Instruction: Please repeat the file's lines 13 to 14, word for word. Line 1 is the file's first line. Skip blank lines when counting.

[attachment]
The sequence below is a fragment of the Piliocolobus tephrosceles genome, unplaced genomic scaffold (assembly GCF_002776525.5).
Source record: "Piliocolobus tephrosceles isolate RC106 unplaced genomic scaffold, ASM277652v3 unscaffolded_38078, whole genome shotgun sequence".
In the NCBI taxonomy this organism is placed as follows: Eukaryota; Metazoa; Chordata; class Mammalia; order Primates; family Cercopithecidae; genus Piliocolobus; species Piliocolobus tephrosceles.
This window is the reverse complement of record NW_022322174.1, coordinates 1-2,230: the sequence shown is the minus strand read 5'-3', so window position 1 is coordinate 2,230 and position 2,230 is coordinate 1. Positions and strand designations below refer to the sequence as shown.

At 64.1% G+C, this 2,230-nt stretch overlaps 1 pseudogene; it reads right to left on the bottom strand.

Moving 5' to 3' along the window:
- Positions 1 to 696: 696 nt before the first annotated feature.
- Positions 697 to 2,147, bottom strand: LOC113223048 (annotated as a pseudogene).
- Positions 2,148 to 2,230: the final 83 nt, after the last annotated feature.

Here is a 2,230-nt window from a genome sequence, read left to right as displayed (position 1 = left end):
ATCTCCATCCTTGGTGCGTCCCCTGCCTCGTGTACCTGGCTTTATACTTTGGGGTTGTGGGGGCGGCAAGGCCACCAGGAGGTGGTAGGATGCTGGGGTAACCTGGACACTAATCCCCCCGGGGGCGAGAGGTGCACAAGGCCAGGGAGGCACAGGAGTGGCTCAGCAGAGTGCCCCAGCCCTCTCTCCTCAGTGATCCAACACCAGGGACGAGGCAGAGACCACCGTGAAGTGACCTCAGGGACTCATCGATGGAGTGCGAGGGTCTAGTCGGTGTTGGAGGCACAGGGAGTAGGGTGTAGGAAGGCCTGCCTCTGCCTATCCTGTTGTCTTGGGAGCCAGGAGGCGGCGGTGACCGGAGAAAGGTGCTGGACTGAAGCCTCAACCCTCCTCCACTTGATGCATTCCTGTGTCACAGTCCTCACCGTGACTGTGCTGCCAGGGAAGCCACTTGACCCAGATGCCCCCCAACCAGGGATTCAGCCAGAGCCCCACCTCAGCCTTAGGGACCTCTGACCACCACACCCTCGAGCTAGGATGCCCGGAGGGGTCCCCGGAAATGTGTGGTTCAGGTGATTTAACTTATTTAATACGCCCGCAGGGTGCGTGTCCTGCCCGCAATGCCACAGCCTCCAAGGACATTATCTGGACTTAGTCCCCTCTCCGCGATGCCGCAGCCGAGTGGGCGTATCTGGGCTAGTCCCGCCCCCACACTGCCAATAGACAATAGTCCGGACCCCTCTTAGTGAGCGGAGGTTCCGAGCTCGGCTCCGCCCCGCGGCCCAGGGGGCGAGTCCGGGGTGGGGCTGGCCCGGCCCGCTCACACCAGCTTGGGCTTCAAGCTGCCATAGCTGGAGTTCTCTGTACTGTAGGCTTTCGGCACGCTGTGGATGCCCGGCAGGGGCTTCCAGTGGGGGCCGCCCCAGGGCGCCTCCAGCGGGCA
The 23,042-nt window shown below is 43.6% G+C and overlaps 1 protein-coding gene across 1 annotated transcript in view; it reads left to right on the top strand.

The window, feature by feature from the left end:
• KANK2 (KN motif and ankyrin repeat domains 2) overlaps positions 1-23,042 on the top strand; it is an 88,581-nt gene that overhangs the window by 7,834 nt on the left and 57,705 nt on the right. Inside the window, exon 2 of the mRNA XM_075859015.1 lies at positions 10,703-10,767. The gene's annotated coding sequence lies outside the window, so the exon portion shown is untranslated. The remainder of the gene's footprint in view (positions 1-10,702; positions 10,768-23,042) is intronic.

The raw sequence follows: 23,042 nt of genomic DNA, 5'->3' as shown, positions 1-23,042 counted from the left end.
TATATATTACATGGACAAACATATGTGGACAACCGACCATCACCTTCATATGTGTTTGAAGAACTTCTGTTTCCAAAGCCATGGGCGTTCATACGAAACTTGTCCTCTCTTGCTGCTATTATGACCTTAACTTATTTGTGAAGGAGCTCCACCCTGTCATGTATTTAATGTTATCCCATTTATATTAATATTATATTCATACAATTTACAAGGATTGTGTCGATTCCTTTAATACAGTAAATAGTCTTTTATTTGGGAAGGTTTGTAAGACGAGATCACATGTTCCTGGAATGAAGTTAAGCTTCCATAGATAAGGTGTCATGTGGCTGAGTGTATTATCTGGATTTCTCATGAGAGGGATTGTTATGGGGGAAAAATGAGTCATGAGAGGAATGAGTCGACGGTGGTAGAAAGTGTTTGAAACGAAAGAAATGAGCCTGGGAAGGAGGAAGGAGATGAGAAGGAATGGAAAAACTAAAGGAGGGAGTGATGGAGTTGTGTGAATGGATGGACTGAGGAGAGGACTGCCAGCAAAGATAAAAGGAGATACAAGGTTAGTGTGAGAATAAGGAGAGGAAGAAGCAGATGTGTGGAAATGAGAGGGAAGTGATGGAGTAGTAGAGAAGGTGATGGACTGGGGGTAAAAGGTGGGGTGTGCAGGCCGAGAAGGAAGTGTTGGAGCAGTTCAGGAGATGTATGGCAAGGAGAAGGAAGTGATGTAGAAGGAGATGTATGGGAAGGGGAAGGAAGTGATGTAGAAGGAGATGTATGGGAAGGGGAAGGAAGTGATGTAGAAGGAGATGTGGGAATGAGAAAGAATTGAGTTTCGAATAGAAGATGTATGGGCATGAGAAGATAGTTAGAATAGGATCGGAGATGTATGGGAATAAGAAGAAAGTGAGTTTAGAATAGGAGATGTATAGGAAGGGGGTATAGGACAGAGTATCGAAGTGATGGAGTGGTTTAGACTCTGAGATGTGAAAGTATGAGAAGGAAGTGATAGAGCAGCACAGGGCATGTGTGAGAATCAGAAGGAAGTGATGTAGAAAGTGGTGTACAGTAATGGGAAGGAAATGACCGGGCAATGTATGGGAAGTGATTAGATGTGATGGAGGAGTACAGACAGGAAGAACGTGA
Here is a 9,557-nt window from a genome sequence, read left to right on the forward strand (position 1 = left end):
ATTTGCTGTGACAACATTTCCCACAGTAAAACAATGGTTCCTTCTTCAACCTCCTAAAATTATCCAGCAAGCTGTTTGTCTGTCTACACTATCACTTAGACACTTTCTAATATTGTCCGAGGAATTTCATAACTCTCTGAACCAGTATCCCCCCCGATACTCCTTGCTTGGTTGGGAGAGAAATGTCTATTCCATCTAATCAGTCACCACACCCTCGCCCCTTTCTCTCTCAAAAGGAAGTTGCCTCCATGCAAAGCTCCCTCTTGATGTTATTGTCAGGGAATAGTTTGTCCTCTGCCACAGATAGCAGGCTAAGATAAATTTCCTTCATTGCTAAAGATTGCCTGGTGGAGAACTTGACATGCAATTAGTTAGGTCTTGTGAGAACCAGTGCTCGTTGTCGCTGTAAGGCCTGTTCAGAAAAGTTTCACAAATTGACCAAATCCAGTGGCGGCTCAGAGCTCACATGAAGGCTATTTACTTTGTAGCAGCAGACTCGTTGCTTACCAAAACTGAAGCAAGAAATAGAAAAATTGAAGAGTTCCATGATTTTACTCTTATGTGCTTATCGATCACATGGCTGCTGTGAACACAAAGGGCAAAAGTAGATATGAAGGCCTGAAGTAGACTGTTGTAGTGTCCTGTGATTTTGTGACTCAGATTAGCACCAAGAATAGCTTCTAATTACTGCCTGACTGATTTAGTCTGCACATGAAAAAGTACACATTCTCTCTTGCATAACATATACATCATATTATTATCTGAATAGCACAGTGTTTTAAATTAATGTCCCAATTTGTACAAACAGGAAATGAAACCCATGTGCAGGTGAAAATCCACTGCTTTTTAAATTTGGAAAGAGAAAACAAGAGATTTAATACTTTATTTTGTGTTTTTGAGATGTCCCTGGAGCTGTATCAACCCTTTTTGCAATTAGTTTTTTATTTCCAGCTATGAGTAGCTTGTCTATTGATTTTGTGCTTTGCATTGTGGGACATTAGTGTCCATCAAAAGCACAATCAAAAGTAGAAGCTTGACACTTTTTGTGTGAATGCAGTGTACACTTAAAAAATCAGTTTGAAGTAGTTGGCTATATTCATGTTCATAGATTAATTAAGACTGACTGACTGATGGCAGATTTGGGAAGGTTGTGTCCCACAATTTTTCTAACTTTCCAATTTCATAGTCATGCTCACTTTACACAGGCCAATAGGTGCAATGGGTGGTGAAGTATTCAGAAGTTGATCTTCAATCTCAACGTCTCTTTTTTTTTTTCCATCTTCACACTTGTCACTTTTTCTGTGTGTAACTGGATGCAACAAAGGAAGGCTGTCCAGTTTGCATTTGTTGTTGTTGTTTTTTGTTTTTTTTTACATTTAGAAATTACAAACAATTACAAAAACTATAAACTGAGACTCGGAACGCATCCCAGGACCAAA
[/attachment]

The window, feature by feature from the left end:
• KANK2 (KN motif and ankyrin repeat domains 2) overlaps positions 1-23,042 on the top strand; it is an 88,581-nt gene that overhangs the window by 7,834 nt on the left and 57,705 nt on the right. Inside the window, exon 2 of the mRNA XM_075859015.1 lies at positions 10,703-10,767. The gene's annotated coding sequence lies outside the window, so the exon portion shown is untranslated. The remainder of the gene's footprint in view (positions 1-10,702; positions 10,768-23,042) is intronic.